Not only is the early Avengers roadmap leading to a different story, it's got different people in the driving seat. This is more well-known given how recasting, even when downplayed, is hard to miss. Due to pay disputes, Terrence Howard was replaced as James Rhodes in Iron Man 2 onwards by Don Cheadle, explained away with a simple "Look, it’s me, I’m here. Deal with it. Let’s move on." Then, in The Avengers, Mark Ruffalo took on the role of Bruce Banner and Hulk following creative differences between Marvel and Edward Norton (as well as being part of a noticeable attempt to distance the MCU from The Incredible Hulk in general).
But the changes don't end there. Emily Blunt was originally set to play Black Widow - she was Iron Man 2 director Jon Favreau's first choice - but had to step down when Fox exercised a contract clause from The Devil Wears Prada to have her star in Gulliver's Travels. Scarlett Johannson, who did have a screentest previously, then stepped up.
None of these situations would have had as direct an impact on the story as the writers or directors we'll see (at least not until later, when characters like Hulk and Stark were more tailored to the performance), but all these adjustments did have an impact in development and play a part in reshaping how the burgeoning MCU could have looked.
How Iron Man 2 Started A Pivot
It's at Iron Man 2 in 2010 when you can see a distinct change in the MCU Phase 1 plan. The movie's wider-universe arc changes course for Tony Stark, with Black Widow assessing his performance and deciding he was unfit as a team member. This undoes both credits scenes in the previous movies, which due to the non-linear timeline of MCU Phase 1 (Iron Man 2, Thor and The Incredible Hulk all happen around the same time, dubbed Fury's Big Week) created something of a plot hole. This was plugged by Marvel One-Shot The Consultant, which showed Stark's approach to Ross was actually a ploy by S.H.I.E.L.D. to trick the General into keeping Abomination locked up (these post-movie retcons were a thing until the early days of Phase 2).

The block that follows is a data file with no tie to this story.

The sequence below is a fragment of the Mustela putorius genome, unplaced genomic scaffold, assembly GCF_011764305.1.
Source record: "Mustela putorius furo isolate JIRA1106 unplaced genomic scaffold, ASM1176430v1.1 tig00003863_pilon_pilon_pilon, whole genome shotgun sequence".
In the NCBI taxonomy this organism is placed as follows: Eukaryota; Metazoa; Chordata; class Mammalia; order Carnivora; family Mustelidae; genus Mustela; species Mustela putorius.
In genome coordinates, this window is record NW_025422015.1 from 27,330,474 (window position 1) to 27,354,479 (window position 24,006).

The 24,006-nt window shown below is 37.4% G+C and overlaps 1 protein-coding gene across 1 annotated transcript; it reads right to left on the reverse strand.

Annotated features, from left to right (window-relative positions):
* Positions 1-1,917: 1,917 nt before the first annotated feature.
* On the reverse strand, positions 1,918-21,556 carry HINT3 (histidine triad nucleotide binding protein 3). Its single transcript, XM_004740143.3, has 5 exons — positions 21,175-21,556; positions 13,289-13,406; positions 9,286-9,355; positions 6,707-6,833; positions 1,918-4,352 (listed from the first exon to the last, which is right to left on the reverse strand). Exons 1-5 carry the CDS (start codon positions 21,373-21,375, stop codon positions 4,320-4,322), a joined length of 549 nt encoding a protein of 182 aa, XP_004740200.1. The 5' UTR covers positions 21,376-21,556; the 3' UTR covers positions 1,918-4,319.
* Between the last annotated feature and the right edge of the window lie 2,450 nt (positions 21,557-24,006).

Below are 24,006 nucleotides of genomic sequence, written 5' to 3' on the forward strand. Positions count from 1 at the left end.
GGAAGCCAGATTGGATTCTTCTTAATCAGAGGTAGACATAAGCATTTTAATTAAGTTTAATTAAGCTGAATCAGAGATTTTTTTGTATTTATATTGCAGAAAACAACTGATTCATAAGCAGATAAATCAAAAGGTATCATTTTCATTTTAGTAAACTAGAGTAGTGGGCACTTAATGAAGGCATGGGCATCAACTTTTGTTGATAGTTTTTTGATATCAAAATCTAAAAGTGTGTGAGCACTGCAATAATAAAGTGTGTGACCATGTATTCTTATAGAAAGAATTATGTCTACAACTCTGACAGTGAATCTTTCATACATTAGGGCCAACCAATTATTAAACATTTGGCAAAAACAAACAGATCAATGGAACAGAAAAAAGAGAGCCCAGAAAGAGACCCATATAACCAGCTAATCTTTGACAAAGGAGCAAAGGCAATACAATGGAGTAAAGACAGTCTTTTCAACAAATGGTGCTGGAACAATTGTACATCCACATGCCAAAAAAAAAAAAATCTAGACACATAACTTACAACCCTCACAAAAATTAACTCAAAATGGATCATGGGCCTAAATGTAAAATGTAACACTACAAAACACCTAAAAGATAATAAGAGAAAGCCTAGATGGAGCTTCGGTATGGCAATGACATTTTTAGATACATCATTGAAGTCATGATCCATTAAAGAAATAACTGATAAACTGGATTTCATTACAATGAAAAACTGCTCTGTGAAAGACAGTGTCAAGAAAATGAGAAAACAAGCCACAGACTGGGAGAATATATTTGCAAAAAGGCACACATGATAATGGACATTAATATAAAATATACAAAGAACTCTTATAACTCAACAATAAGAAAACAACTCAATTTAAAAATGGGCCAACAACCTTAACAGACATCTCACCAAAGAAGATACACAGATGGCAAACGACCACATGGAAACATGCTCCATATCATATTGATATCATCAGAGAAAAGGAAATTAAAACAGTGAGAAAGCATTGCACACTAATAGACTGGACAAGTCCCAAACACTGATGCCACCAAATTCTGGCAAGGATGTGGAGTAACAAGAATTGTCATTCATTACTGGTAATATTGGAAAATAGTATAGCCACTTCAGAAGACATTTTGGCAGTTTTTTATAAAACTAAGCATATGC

By the time of Thor in May 2011, key aspects of The Avengers are being introduced that fit with genuine setup, although there are still several confusing aspects. That movie's post-credits scene features Selvig being approached by Nick Fury deep in Project Pegasus about working on the Tesseract (which had already been teased via drawings in Iron Man 2), only for a presumed-dead Loki to emerge in a reflection in control of the physicist. This is closer to The Avengers - Loki does mind control Selvig and the Tesseract is the core MacGuffin - but for the God to already be on Earth directly contradicts his later introduction. Whatever the confusion there, when Captain America: The First Avenger released in July 2011, everything seemed cohesive; Asgard namedrops, Stark supporting roles and Tesseract teases all slot neatly in the narrative.
The reasoning behind this rather convoluted switch-up - especially considering how Tony would be called upon again in The Avengers' first twenty minutes - is down to the bigger production picture. Zak Penn had been working on a script for The Avengers since 2006 and been adjusting the plan constantly over the next half-decade as directors enacted influence and characters began to fully form. This is where the fluctuations, especially regarding Tony Stark, appear to have come from; Penn's first draft was submitted in early 2010, a few months before Iron Man 2's release and almost four years after he stated. But things fundamentally changed shortly after once the movie found a director.
- The Avengers 4 / Avengers: Endgame (2019) release date: Apr 26, 2019
- Spider-Man: Far From Home (2019) release date: Jul 02, 2019